U.S. Distributed Wind Manufacturers Selected to Advance Wind Technologies and Grid Support Capabilities through DOE Competitiveness Improvement Project
Aug. 11, 2020
The U.S. Department of Energy’s (DOE’s) National Renewable Energy Laboratory (NREL), with funding from DOE’s Wind Energy Technologies Office, works with dozens of small business across the United States to advance wind technology as a distributed energy resource through the Competitiveness Improvement Project (CIP). Today, DOE announces eight new CIP projects that will make distributed wind energy more cost competitive, improve its interoperability with other distributed energy resources, and increase the number of small and mid-scale wind turbine designs certified to national testing standards.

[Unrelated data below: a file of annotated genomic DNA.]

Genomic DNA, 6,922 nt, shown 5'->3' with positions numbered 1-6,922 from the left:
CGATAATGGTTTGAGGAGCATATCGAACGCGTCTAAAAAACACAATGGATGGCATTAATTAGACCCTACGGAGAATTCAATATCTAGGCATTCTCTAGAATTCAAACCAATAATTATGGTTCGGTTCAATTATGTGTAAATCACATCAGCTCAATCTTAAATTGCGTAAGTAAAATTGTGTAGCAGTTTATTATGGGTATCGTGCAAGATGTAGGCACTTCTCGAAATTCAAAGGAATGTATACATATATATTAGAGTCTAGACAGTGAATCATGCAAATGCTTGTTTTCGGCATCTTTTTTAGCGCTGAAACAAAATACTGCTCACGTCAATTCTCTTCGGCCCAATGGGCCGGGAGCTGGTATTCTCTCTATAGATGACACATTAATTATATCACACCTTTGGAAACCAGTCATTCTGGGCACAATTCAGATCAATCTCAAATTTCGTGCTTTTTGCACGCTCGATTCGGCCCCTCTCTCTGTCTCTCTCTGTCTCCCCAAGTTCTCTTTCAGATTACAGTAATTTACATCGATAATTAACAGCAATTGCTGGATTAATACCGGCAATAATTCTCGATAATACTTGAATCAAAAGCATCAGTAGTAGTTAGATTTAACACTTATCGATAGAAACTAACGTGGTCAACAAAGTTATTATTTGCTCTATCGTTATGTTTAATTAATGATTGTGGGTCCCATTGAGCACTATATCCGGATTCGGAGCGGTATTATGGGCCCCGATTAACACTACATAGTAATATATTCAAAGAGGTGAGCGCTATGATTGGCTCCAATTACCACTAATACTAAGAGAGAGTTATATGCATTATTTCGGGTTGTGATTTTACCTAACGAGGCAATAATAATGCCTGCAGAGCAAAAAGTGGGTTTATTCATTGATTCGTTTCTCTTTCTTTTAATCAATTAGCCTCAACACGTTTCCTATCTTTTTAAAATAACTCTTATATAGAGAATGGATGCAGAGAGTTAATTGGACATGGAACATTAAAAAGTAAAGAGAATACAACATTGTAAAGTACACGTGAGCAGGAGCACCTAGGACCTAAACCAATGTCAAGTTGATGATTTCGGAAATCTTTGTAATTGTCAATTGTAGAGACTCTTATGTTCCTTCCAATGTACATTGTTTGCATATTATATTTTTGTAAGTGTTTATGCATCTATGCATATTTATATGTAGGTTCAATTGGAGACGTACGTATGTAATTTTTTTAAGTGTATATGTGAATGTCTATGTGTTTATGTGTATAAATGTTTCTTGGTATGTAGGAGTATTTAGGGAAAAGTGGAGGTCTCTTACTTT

Launched in 2013, the CIP supports manufacturers of distributed wind technology—typically small and medium scale wind turbines—through competitively-awarded, cost-shared projects aiming to: 1) optimize designs for increased energy production and grid support; 2) test turbines and components to national standards to verify performance and safety; and 3) develop advanced manufacturing processes to reduce hardware costs. Beyond funding support, awardees can receive technical assistance from NREL to improve their turbine designs and testing plans. Since 2013, NREL has awarded 36 subcontracts to 20 companies, totaling $7.75 million of funding, while leveraging $3.79 million in additional private-sector investment. Today’s selections add $2.6 million in DOE funding, bringing the total DOE commitment to over $10 million, and leveraging over $5 million in industry cost-share.